Dear strangers: Apparently I learned nothing about just how dangerous you and your shady vehicles can be while I was growing up. How else do I explain my recent habit of jumping at the chance whenever I hear the foodie equivalent of “Hey kid – want some candy?”
Unfortunately, I don’t think it’s going to end anytime soon. My previous experience with Pipe Dreams chevre and my trip to a parking lot just off of Route 50 to buy charcuterie from Chef Jamie Stachowski in December have been unqualified wins. With food this good coming out of vans and beat up old Isuzu Troopers, who needs Harris Teeter?
On the Sunday morning before Christmas, I was randomly checking out Don Rockwell when I came across a topic labeled “Stachowski Charcuterie.” Intrigued, I opened up the thread and found a message from Chef Stachowski giving a time, place and password for people to meet up with him and purchase some of his amazing cured and uncured meats.
“Would you mind if I took a quick run out to Arlington to buy meat from the back of a truck?” I asked Elizabeth.
In most households, this one word response would be delivered with a tone that said, “What could possibly make you think this is a good idea, regardless of who the chef is?” Thankfully, Elizabeth was just as taken with the concept as I was, so the real subtext was more along the lines of “Why would you even waste the time to ask me about such an obviously good idea?”
With an eager smile (mine) and a bemused smirk (hers) I headed out. What awaited me was about as surreal as you might expect.
As I drove out Route 50, I placed a call to our good friend the Bacon Terrorist. I was fairly certain he’d never forgive me if I waited until after the fact to tell him about this. True to form, his response was something along the lines of “I’m on my way.”
Chef Stachowski was very clear in his post – he would be driving a beat-up Isuzu Trooper and would be selling between 12 and 2 PM. I figured I’d be able to meet him right at noon, buy my meats, and still make it back to DC in plenty of time to attend a christening. Just your average Sunday, right?
Unfortunately, there was something about a guy driving a junked Trooper so close to Fort Myer that made some people suspicious, so Stachowski was pulled over en route. He didn’t make it to the appointed rendezvous until 12:20, but when he did it was like Christmas had come early – and not just because he was wearing a Santa hat and beard.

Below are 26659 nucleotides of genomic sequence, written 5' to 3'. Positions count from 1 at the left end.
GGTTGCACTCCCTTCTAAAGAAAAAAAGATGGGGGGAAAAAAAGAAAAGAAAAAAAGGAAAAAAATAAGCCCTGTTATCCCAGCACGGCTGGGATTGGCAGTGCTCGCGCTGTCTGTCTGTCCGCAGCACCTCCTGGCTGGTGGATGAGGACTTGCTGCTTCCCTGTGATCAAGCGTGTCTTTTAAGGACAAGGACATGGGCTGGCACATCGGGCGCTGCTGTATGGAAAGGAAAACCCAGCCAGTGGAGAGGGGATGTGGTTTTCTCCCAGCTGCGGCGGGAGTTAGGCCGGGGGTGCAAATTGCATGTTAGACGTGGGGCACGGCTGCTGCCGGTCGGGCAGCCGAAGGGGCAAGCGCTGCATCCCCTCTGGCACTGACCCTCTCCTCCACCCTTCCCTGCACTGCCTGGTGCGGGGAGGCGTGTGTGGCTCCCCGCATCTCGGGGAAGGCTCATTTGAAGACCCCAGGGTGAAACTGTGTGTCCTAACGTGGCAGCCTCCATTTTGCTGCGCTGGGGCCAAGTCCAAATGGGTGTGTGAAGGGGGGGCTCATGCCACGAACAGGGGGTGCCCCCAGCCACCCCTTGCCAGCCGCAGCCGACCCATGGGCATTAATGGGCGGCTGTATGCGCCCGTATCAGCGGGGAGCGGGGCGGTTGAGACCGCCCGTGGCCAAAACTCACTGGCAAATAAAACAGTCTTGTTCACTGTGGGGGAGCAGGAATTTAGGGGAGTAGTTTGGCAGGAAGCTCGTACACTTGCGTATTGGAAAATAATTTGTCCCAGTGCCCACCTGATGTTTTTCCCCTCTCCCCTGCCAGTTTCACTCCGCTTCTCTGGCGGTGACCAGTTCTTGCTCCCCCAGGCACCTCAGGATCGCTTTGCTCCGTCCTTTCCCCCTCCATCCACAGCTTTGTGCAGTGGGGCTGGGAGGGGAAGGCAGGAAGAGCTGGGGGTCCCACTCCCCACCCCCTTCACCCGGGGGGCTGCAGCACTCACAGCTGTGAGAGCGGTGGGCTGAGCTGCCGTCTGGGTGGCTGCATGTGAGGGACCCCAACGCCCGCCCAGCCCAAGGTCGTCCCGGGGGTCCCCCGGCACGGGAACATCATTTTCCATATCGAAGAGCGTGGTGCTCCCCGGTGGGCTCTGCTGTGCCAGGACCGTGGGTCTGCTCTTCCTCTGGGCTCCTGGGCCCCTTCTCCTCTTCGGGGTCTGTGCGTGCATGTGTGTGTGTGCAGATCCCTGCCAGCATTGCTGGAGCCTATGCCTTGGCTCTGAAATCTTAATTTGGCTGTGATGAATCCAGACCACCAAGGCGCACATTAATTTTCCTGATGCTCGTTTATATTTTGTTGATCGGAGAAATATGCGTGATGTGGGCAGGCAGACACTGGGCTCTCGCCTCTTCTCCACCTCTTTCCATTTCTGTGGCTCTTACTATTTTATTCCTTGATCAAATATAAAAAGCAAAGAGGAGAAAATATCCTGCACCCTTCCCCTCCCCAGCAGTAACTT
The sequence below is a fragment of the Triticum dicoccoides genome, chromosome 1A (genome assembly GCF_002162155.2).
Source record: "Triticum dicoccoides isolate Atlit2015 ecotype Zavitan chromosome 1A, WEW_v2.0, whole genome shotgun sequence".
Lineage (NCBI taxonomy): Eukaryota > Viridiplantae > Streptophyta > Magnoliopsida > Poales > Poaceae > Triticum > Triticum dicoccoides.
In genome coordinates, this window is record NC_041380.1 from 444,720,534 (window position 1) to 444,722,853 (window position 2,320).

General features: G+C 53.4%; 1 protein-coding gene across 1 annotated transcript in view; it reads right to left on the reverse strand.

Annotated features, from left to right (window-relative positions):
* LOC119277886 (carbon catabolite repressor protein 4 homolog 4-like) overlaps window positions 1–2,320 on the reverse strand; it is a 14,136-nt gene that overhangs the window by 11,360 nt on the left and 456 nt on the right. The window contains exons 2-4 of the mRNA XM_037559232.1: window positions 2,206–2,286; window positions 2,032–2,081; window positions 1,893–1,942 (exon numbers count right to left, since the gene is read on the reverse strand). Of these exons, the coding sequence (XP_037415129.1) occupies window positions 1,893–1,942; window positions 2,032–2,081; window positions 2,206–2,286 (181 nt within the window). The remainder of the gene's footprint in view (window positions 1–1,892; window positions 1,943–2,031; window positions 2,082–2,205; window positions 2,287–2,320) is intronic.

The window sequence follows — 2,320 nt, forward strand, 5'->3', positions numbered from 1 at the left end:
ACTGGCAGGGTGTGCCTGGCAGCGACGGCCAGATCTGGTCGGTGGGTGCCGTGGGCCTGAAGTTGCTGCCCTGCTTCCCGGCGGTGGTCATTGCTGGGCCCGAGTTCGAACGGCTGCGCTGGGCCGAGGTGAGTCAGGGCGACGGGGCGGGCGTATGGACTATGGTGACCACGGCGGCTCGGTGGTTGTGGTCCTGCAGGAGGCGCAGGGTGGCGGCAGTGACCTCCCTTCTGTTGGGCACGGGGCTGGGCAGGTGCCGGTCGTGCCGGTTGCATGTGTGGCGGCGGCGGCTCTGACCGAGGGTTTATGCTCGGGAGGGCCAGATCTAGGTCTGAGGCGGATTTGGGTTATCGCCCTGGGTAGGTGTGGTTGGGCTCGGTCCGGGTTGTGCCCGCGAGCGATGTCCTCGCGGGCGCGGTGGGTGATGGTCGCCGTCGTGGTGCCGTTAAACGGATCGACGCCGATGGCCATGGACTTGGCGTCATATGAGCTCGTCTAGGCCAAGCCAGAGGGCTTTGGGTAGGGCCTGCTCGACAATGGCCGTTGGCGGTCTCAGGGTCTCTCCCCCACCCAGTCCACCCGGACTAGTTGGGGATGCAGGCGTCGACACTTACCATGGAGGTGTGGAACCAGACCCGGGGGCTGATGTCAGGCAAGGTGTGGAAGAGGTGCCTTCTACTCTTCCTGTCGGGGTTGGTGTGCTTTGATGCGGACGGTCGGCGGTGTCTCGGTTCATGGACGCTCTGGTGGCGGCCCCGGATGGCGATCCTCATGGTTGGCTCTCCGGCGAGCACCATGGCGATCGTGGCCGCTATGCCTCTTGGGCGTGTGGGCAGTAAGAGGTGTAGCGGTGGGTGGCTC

“Hang on,” Stachowski said, holding up his hand. “What’s the password?”
We all looked at each other – this was the real deal! Each one of us in turn gave the arranged signal – “chacha” – and Stachowski was open for business.
As he set up his scale and starting unwrapping pate de campagne, I couldn’t shake a series of movie images: Ray Liotta in Goodfellas, Johnny Depp in Blow, Al Pacino in Scarface. Exaggeration? Maybe. But the the scene did bear a striking resemblance to your average movie depiction of a drug dealer’s den.
In addition to the linked fresh kielbasa, the boudin and the various pates and terrines that Stachowski advertised, he had a box of dry-cured salami, bloomy white with edible surface mold. They were even tied with string, perfect for hanging and creating your own version of the set of That’s Amore!
It was hard limiting myself to just a few choices, but I ended up leaving with a salami, two links of kielbasa and a package of boudin blanc. The salami would accompany us to New Jersey, where it would be put to the test on the traditional antipasto trays of my Italian family. General consensus? Stachowski’s salami was silky and full-flavored, with less salt than commercial brands. The fat content was a bit on the high side, but that definitely added to the richness.
Stachowski recommended poaching the kielbasa in water or broth before finishing it on the grill or in a sautee pan. Eager to put his advice into practice, I cooked up the first kielbasa the very next night. It came out tasting like a wonderfully spiced sausage, with a casing that offered a crisp snap with each bite. This was nothing like the pink smoked rounds you find in the grocery store…it was a great example of what a dedicated chef can do when he focuses on his passion.
With his recent departure from Thirsty Bernie, Stachowski is preparing to do exactly that. Take another look at the wrapping on that salami – you’ll see the logo and contact information for Stachowski Charcuterie, his new retail and wholesale venture. Needless to say, that’s going to take a while to get all the moving parts (and USDA certifications) in place. For now, the website isn’t active yet but you can contact Stachowski by phone or via email at firstname.lastname@example.org, and he’ll get you a price list so you can place your own order.
Until then, I’m perfectly happy making my purchases on the sly from the back of the Trooper.